Against this landscape, SBC's fears of Microsoft look far more relevant than they did a couple of years ago. Over the course of the typical five-year replacement cycle for PCs, the Redmond (Wash.) software giant could distribute such capabilities to the vast majority of computer owners with minimal added cost.
For instance, the Windows XP operating system already contains so-called session initiation protocol (SIP) software. SIP is an industry-standard technology that defines how computers interact with the public phone network, instant-messaging software, and Internet telephony networks and applications. The Pulver decision effectively clears the way for Microsoft to move forward on these initiatives without worrying about getting tapped to pay charges and fees levied by on regular phone companies and wireless carriers -- and possibly in the future on VoIP providers that don't use direct PC-to-PC connections.
In an effort to start tying these loose ends together, last August Microsoft launched its Live Communications Server (LCS). This piece of software could turn into the killer phone application that SBC feared. Aimed at big corporations seeking to leverage their PCs to create unified communication systems on the desktop, LCS can perform a wide variety of tasks, from creating secure instant-messaging connections to alerting members of a workgroup that a key document has been posted to a virtual whiteboard.
Perhaps most important, LCS, which hooks into both Microsoft Office and Windows Messenger, can be customized to create on-the-fly audio connections between PCs and even groups of PCs.
That has allowed one LCS customer, Siemens, to start supplanting conference phone calls with LCS-based conferences. The German tech company claims that it can save $95 per four-person conference call and 30 minutes of work by eliminating the need to set up a bridge, distribute call-in numbers, or secure online collaboration tools to allow participants to look at Web presentations together. All of those can be handled by LCS. Microsoft, which declined to comment for this article, is keeping a relatively low public profile on LCS and related products.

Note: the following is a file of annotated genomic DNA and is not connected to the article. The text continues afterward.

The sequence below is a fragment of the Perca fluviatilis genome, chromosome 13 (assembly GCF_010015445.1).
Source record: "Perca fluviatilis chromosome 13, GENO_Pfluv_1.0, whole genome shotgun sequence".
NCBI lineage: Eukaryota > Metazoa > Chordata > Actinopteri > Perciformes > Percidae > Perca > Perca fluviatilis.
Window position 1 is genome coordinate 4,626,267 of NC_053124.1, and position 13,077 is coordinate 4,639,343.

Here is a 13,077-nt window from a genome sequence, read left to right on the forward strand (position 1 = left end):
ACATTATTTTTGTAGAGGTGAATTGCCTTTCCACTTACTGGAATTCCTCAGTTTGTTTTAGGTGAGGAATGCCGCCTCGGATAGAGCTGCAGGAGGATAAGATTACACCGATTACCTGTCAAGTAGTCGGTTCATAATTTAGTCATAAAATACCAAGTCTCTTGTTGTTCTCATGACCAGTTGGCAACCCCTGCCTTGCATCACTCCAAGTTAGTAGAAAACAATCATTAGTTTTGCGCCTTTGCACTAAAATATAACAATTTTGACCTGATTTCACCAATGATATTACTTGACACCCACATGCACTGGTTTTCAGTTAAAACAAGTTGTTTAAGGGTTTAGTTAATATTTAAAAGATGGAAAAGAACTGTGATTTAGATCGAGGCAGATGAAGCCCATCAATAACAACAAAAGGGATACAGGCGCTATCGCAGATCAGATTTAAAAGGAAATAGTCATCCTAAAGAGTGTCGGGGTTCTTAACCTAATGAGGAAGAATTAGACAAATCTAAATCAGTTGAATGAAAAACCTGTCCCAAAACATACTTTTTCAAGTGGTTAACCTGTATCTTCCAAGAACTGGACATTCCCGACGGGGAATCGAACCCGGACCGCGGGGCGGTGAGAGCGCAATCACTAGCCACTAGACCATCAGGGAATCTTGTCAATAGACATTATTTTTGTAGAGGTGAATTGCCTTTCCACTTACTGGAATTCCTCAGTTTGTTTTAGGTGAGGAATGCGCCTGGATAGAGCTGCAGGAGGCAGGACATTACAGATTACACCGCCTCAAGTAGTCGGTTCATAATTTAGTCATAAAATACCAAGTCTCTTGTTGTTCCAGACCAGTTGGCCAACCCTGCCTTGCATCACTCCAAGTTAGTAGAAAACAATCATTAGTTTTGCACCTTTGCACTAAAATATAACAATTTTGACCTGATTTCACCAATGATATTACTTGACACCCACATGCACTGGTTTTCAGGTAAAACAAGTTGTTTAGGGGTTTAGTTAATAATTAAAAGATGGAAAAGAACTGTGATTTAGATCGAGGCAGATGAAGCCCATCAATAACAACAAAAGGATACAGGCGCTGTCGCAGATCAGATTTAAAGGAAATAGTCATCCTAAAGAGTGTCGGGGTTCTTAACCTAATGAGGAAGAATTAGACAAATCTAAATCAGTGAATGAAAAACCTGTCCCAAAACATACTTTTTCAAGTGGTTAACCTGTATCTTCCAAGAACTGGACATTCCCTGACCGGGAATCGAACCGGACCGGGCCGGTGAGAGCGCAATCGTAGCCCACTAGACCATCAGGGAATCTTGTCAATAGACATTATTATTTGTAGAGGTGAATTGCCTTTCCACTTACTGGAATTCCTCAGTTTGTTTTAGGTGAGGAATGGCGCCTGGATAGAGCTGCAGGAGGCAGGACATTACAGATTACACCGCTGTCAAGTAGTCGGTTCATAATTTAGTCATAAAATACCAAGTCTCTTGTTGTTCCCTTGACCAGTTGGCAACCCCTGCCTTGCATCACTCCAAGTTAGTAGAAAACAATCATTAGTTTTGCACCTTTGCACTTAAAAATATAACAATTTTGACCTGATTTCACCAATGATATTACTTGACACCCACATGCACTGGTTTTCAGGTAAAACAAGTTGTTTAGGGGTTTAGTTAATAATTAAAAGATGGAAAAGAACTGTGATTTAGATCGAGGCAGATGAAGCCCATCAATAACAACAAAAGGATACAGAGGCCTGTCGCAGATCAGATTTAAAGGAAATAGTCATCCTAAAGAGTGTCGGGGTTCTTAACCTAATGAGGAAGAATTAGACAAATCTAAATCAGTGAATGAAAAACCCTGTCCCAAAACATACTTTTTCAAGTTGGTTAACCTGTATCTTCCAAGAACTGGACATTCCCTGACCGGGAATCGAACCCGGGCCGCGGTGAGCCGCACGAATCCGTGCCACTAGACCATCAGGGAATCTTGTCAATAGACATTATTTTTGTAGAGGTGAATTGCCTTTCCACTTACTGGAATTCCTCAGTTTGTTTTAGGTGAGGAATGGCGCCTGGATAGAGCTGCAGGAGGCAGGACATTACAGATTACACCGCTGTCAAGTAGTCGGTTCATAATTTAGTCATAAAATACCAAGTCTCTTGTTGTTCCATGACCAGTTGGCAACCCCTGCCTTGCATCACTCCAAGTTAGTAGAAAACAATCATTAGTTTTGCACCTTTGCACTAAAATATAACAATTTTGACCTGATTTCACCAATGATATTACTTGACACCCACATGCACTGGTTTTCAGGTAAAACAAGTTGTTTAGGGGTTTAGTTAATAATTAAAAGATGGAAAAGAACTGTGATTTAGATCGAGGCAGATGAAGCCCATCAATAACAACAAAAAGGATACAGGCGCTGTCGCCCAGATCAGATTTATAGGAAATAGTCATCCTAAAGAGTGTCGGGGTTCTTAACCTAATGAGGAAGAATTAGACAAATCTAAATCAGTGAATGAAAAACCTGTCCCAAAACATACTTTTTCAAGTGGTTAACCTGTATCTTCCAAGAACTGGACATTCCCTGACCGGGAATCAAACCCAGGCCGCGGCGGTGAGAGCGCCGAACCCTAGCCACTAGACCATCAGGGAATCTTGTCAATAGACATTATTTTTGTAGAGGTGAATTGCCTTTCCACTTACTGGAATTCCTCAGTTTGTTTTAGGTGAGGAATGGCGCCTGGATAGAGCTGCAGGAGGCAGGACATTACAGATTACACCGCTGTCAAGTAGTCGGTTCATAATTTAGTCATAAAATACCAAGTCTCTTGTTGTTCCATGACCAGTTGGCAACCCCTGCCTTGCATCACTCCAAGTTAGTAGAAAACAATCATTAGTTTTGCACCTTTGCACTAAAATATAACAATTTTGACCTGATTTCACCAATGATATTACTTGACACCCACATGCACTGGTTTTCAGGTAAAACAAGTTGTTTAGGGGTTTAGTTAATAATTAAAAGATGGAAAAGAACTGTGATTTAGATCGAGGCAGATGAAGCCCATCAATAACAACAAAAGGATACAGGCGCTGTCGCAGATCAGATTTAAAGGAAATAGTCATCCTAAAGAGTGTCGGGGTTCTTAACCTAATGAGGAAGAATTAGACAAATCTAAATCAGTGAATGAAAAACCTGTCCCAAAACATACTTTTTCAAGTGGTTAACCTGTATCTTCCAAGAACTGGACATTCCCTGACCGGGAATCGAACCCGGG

Should Microsoft move more strongly into the business telephony market before other VoIP providers get big, however, it might yet attract the FCC's attention. Gates & Co. have so far avoided that by laying low and playing nice with the standards bodies that are setting up common protocols to be used in SIP communications. Still, Microsoft will need to convince its customers to upgrade to Office 2003, which is required to get the full communications capabilities of LCS.
"I think the embedding of collaboration tools in Office 2003 is compelling. The question is to what extent can they convince the enterprise that this is worth it," says Nick Shelness, a consultant with messaging and collaboration research firm Ferris Research.
When Microsoft does make a big move for a major share of the Internet phone pie, it will likely face some potent competitors. Leading VoIP gearmakers Cisco and Avaya have staked out strong positions in the field, and Cisco is backing a different technology for VoIP calls, albeit one that cannot connect as easily to PCs and instant-messaging services as SIP can.
So what could develop is a form of "coopetition," where Microsoft partners with system integrators and software providers that distribute LCS, while at the same time competing with them for sales and consulting gigs. Microsoft will also have to consider IBM (IBM ), which has the biggest market share in the so-called corporate-collaboration market and will certainly fight hard to hang onto that lead.
Furthermore, most corporate customers aren't quite ready for Microsoft's vision of a PC-centric communications future. "No one is saying, 'We want to replace our entire telephony infrastructure with Microsoft gear,'" says Jorge Blanco, a vice-president for marketing at Avaya. Blanco sees a future where Microsoft helps provide some of the key technologies but doesn't run the systems.
Things could play out that way. But it's also worth remembering that Microsoft didn't win the browser wars by cozying up to the competition. So don't be surprised if the desktop phone business turns out the same way.
By Alex Salkever, Technology editor for BusinessWeek Online